The Department of Telecommunications (DoT) will officially begin the auction process on July 26 and will allow enterprises to bid for spectrum, much to the operators’ chagrin
Indian operators have been waiting to be allocated 5G spectrum for a long time, with the necessary spectrum auction facing numerous delays over the past two years, from the onset of the coronavirus to clashes between telcos and regulators over pricing.
Now, it seems that the wait may finally be over, with the Indian Union Cabinet approving the terms of the auction and announcing it will begin on July 26.
The auction is set to make 72GHz of spectrum available in the 600 MHz, 700 MHz, 800 MHz, 900 MHz, 1.8 GHz, 2.1 GHz, 2.3 GHz, 3.3 GHz, and 26 GHz bands, giving operators a broad palette of 5G flavours with which to offer commercial services.
The reserve price for the total spectrum is set at roughly $12.8 billion, having been lowered on average by 39% at the recommendation of Telecom Regulatory Authority of India (TRAI). Operators had previously argued that spectrum was so expensive that it should be reduced by up to 90%, with some operators, including Bharti Airtel, saying they would not bid at all if the price was not considerably reduced.
Nonetheless, all three of the country’s major operators – Reliance Jio, Bharti Airtel, and Vi (formerly Vodafone Idea) – are expected to take part. All of these operators have been conducting technical trials with temporarily allocated 5G spectrum since May last year.
The spectrum licences will be valid for a period of 20 years, with the regulator removing the Spectrum Usage Charges for the acquired spectrum, aiming to ease the financial burden of network operation for the telcos. There will also be no obligations for the operators to pay for the spectrum up front, instead giving them the option to pay in 20 equal monthly instalments to help their cash flow.
The changes come as part of wider reforms to the Indian telecoms sector that were announced in September last year.
But perhaps the most interesting part of this new auction will be that 5G spectrum is set to be made available to private enterprises for the first time, allowing them to build and operate ‘Private Captive Networks’ for industrial partners, the first step towards developing smart factories, hospitals, ports, and more.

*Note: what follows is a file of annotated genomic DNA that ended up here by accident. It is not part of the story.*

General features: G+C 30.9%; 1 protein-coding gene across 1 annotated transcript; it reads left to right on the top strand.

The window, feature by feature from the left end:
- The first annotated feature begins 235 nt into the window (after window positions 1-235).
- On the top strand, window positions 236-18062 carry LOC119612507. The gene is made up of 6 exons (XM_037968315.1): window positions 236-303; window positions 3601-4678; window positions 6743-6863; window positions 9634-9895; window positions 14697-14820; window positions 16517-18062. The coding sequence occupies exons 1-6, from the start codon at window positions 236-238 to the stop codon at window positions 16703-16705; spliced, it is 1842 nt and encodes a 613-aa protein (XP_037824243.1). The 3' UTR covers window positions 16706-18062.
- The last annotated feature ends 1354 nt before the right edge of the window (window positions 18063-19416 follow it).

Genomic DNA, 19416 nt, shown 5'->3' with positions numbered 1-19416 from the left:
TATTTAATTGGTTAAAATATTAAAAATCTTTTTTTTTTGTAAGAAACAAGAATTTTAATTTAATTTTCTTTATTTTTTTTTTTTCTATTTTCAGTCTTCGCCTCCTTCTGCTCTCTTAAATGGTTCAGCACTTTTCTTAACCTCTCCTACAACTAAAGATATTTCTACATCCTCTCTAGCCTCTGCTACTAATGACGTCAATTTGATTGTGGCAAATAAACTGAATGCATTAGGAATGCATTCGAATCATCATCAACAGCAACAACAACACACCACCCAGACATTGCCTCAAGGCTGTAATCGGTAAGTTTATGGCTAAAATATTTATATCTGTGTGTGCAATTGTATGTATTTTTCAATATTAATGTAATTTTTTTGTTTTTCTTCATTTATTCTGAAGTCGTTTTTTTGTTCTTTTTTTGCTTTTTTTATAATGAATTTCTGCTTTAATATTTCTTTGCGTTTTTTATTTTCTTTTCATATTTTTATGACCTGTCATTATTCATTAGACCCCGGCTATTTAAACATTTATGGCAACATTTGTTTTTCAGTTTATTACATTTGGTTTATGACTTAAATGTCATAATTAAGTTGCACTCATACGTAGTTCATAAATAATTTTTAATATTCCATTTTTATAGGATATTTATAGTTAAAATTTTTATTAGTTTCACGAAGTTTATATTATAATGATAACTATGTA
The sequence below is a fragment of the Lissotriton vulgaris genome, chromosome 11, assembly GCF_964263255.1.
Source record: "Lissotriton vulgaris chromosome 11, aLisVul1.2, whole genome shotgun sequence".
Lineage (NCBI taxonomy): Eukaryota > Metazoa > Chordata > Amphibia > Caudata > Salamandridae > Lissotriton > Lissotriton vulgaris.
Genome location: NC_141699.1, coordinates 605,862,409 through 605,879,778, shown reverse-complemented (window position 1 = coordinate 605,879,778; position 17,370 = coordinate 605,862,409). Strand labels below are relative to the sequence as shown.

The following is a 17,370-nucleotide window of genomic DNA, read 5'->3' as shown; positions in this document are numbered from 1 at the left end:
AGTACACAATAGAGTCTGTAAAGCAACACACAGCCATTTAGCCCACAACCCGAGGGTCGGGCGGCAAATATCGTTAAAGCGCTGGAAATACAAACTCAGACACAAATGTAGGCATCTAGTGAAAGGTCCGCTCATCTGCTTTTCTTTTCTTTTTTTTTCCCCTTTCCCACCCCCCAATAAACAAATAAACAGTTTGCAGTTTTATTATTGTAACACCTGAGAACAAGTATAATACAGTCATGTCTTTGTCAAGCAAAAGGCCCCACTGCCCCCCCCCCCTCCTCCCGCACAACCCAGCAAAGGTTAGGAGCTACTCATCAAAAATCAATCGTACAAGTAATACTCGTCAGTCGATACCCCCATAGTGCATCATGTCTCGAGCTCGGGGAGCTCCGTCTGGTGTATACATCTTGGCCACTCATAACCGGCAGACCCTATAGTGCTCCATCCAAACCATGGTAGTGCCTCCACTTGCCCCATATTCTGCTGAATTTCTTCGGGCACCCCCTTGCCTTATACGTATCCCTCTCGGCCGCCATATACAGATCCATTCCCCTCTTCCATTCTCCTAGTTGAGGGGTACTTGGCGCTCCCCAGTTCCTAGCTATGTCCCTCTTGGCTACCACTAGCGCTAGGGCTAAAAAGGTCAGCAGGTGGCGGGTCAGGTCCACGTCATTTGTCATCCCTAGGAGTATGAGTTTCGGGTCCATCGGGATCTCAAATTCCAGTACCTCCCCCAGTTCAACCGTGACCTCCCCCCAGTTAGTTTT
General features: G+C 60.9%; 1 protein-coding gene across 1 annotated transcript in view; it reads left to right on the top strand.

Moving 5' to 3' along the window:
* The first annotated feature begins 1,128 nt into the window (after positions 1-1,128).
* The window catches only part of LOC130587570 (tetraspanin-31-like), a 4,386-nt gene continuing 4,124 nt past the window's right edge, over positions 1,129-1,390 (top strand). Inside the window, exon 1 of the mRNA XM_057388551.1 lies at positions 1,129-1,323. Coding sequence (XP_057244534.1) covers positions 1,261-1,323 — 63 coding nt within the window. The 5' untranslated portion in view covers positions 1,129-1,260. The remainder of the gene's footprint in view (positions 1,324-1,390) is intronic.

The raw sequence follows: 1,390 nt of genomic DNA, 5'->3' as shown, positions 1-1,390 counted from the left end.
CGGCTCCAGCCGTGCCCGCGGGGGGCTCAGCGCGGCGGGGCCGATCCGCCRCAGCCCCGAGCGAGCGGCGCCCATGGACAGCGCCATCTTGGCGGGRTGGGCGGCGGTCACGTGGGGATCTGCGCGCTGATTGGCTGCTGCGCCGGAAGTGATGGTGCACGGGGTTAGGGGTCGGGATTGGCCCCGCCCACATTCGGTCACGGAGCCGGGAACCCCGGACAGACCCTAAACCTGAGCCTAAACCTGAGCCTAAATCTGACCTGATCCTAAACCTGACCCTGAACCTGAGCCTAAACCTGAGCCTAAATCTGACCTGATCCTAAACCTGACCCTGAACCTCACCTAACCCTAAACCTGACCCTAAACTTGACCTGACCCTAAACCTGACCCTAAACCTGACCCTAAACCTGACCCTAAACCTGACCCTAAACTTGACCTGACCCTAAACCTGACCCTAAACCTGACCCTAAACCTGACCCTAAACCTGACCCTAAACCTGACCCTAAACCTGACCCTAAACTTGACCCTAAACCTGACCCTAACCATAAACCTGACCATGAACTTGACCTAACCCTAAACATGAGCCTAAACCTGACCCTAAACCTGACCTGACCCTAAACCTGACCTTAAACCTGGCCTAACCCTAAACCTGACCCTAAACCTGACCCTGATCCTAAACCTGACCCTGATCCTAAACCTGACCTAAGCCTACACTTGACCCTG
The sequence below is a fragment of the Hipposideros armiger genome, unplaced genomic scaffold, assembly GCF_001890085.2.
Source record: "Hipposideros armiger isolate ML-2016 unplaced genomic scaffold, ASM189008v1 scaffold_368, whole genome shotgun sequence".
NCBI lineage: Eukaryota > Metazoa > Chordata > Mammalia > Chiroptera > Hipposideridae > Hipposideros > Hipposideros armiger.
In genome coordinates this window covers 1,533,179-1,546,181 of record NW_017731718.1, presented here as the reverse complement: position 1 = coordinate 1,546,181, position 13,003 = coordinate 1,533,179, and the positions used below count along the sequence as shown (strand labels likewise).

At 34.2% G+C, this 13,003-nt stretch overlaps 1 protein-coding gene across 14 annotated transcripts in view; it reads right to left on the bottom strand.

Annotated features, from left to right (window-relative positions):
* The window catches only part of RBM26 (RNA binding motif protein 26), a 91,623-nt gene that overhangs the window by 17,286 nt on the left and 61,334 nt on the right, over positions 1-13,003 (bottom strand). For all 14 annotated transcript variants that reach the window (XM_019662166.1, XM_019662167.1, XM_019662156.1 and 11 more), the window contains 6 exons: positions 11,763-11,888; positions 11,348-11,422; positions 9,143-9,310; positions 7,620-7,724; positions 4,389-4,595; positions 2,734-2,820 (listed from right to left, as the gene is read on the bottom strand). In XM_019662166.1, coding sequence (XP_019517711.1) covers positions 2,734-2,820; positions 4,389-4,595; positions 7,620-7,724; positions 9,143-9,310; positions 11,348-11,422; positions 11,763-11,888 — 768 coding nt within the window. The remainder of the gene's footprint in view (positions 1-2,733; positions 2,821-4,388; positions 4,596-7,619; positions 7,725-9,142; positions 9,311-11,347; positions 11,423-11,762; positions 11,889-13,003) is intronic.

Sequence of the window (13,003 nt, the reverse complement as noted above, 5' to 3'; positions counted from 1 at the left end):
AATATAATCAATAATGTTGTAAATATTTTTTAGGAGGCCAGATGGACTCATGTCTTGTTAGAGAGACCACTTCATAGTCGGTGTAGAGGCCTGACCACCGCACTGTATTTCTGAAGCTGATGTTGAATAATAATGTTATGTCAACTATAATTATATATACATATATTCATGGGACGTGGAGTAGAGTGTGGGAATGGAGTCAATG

This is a controversial decision, with the operators previously arguing against the decision saying that it would create an unlevel playing field and cut into their revenues.
“We are of the firm opinion that notwithstanding any advancement of technologies, there is no justification whatsoever for allocating spectrum to industry verticals for operating private captive networks,” said the Cellular Operators Association of India (COAI) in a statement, noting that the operators were “fully capable of providing all customized solutions including M2M / Industrial 4.0 services in the most competitive and economic manner”.
Regardless of the telcos misgivings, the auction marks a major milestone for the Indian telecoms industry, with 5G being vaunted as keystone in numerous government programmes including Digital India, Start-up India, Make in India.
In a tweet, Ashwini Vaishnaw, Minister for Railways, Communications, Electronics & Information Technology, said that the auction would be “the beginning of a new era” for the Indian telecoms sector and will be “an integral part” developing the Indian 5G ecosystem.
— Ashwini Vaishnaw (@AshwiniVaishnaw) June 15, 2022
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